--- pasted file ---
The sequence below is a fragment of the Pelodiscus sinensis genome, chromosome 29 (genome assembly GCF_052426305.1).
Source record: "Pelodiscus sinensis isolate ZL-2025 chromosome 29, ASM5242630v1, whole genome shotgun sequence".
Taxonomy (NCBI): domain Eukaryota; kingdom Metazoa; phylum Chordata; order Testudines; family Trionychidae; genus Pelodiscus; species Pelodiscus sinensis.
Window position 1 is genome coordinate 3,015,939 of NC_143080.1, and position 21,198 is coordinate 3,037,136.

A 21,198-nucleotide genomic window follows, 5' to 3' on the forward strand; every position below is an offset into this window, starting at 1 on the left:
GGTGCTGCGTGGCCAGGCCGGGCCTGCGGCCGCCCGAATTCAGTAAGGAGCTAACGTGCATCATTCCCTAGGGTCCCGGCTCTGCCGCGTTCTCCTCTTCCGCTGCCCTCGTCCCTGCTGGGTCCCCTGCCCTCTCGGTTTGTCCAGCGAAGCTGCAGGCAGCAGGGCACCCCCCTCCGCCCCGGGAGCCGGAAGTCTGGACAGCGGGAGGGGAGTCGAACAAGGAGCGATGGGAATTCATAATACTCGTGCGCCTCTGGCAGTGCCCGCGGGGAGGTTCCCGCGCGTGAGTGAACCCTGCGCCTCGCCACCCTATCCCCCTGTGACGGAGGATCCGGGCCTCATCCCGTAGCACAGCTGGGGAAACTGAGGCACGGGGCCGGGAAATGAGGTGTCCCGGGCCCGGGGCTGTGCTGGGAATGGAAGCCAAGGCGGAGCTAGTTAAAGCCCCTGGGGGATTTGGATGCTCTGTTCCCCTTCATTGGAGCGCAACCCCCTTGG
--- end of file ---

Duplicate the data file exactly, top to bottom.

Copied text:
The sequence below is a fragment of the Pelodiscus sinensis genome, chromosome 29 (genome assembly GCF_052426305.1).
Source record: "Pelodiscus sinensis isolate ZL-2025 chromosome 29, ASM5242630v1, whole genome shotgun sequence".
Taxonomy (NCBI): domain Eukaryota; kingdom Metazoa; phylum Chordata; order Testudines; family Trionychidae; genus Pelodiscus; species Pelodiscus sinensis.
Window position 1 is genome coordinate 3,015,939 of NC_143080.1, and position 21,198 is coordinate 3,037,136.

A 21,198-nucleotide genomic window follows, 5' to 3' on the forward strand; every position below is an offset into this window, starting at 1 on the left:
GGTGCTGCGTGGCCAGGCCGGGCCTGCGGCCGCCCGAATTCAGTAAGGAGCTAACGTGCATCATTCCCTAGGGTCCCGGCTCTGCCGCGTTCTCCTCTTCCGCTGCCCTCGTCCCTGCTGGGTCCCCTGCCCTCTCGGTTTGTCCAGCGAAGCTGCAGGCAGCAGGGCACCCCCCTCCGCCCCGGGAGCCGGAAGTCTGGACAGCGGGAGGGGAGTCGAACAAGGAGCGATGGGAATTCATAATACTCGTGCGCCTCTGGCAGTGCCCGCGGGGAGGTTCCCGCGCGTGAGTGAACCCTGCGCCTCGCCACCCTATCCCCCTGTGACGGAGGATCCGGGCCTCATCCCGTAGCACAGCTGGGGAAACTGAGGCACGGGGCCGGGAAATGAGGTGTCCCGGGCCCGGGGCTGTGCTGGGAATGGAAGCCAAGGCGGAGCTAGTTAAAGCCCCTGGGGGATTTGGATGCTCTGTTCCCCTTCATTGGAGCGCAACCCCCTTGG